hort.net Seasonal photo, (c) 2006 Christopher P. Lindsey, All Rights Reserved: do not copy
articles | gallery of plants | blog | tech blog | plant profiles | patents | mailing lists | top stories | links | shorturl service | tom clothier's archive0
Gallery of Plants
Tech Blog
Plant Profiles
Mailing Lists
    Search ALL lists
    Search help
    Subscription info
Top Stories
sHORTurl service
Tom Clothier's Archive
 Top Stories
Disease could hit Britain's trees hard

Ten of the best snowdrop cultivars

Plant protein database helps identify plant gene functions

Dendroclimatologists record history through trees

Potato beetle could be thwarted through gene manipulation

Hawaii expands coffee farm quarantine

Study explains flower petal loss

Unauthorized use of a plant doesn't invalidate it's patent

RSS story archive

Re: Request - Community Garden Research Projects

  • Subject: Re: [cg] Request - Community Garden Research Projects
  • From: "Sharon Gordon" gordonse@one.net
  • Date: Tue, 25 Jul 2006 09:26:32 -0400

Hi, Amelia,

Sounds like a wonderfully interesting area of study.  Hope you hear of lots
of interesting upcoming projects. You may be able to turn some up in a lit
search on butterfly diversity or bird counts in certain areas.  I know there
are several community gardens who keep a comprehensive list of birds that
live around or migrate through their areas, and some may have added plants
to increase diversity.  A number of community gardens and school gardens do
plant butterfly gardens. Probably some have done before and after diversity

A couple of things that I have thought would make interesting projects:

1) To allow a natural hedgerow to grow in a border around community gardens.
What comes up in it and how does it change over time?

2) To plant an extremely diverse hedgerow that has fruit, nuts, seeds, and
medicinal herbs..
-To see how it changes over time
-To see how it increases diversity of insects and birds
-To see how organic garden plots are affected.

3) To garden for humans in a hedgerow style and see how effective that is in
terms of quality and yields.  I am concerned about harvesting being
difficult though, particularly in a hedgerow more than 4 feet wide, and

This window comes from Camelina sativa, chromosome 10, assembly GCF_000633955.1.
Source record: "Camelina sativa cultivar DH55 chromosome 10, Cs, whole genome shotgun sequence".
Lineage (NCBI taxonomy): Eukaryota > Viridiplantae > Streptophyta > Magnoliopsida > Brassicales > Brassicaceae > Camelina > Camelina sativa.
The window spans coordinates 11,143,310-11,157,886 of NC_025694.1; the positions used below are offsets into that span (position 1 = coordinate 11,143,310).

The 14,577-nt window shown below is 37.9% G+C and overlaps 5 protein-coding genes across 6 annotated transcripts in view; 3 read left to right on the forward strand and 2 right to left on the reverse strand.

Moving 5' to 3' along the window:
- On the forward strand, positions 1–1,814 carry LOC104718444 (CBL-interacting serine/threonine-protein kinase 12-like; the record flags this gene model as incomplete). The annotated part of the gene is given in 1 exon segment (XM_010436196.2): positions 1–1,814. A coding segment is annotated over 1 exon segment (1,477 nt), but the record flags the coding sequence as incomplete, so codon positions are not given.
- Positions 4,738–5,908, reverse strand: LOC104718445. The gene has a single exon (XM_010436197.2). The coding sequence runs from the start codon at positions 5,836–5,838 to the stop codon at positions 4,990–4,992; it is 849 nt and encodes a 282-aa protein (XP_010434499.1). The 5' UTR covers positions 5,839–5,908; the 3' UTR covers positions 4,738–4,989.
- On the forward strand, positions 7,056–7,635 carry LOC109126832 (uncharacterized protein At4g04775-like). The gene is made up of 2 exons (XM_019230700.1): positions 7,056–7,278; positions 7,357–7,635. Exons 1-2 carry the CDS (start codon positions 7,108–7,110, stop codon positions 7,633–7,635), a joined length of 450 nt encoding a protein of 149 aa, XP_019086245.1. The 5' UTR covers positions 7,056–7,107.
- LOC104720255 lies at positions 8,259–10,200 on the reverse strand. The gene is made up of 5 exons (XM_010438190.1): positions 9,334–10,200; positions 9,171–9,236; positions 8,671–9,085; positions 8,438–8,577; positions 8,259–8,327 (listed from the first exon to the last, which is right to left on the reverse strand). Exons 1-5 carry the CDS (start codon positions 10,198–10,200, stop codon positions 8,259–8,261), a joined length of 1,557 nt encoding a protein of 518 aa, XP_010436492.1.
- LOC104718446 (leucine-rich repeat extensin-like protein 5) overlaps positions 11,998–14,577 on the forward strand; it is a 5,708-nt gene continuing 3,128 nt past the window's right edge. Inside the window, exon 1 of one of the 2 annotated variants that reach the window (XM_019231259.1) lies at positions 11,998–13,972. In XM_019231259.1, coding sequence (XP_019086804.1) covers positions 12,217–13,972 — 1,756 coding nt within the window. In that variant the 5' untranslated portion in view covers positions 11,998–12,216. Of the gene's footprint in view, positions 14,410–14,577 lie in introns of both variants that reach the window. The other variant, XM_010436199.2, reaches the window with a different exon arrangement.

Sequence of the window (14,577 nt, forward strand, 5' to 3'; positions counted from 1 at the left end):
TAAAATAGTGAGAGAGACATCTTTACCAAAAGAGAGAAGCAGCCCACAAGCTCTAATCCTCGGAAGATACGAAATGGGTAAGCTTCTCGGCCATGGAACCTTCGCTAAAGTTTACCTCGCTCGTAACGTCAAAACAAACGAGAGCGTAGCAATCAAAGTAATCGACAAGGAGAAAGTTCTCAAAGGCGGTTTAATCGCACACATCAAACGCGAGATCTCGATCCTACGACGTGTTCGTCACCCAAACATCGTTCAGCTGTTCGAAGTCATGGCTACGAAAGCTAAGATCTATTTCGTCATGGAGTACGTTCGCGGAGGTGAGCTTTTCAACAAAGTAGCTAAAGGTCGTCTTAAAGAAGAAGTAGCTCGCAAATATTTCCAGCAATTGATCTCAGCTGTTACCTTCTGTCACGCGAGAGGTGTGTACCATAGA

wider than that would be for a hedgerow..

4) For some businesses to landscape with food plants in an attractive edible
landscape and let employees harvest the results.
Some resources for this are:

*Designing and Maintaining Your Edible Landscape Naturally, by Robert

*Rosalind Creasy's Edible Garden Series
The Complete book of Edible Landscaping
The Edible Flower Garden
The Edible Herb Garden
The Edible Pepper Garden
The Edible French Garden
The Edible Mexican Garden
The Edible Italian Garden
The Edible Rainbow Garden
The Edible Salad Garden
And she has a few others that work with these too.

*Any Permaculture book

*How to Grow More Vegetables Than You Ever Thought Possible on Less Land
than You can Imagine, John Jeavons
Note that 7th edition is due out this fall.  If you read a 6th edition, look
for one printed 2002 or later that has info on his 40 bed system on pages

*One Circle: How to Grow a Complete Diet in Less than 1000 square feet,
David Duhon
*One Basic Kenyan Diet
*One Basic Mexican Diet

*Four Season Harvest by Eliot Coleman
Some pictures are here

*Plants for a future.  Search database for multiple uses of plants

5. Some things you might enjoy seeing or participating in while in North
America in addition to community garden resources:

Biointensive 3day workshop and 5 day teacher's workshops with John Jeavons
It's especially good for the 3day one if you can take it at their site as
you can see examples of all their projects in action.

UC Santa Cruz apprenticeship gardens

Some of the Napa and Sonoma, California wineries that have permaculture
landscaping as part of their vineyards.
Viansa has some excellent examples, though it's hard to tell from their
though they do say a bit about their wetlands here

Any permaculture site you are near

6.  There is a university with a major community garden and research plots


The American Community Gardening Association listserve is only one of ACGA's services to community gardeners. To learn more about the ACGA and to find out how to join, please go to http://www.communitygarden.org

To post an e-mail to the list:  community_garden@mallorn.com

To subscribe, unsubscribe or change your subscription:  https://secure.mallorn.com/mailman/listinfo/community_garden

 © 1995-2015 Mallorn Computing, Inc.All Rights Reserved.
Our Privacy Statement
Other Mailing lists | Author Index | Date Index | Subject Index | Thread Index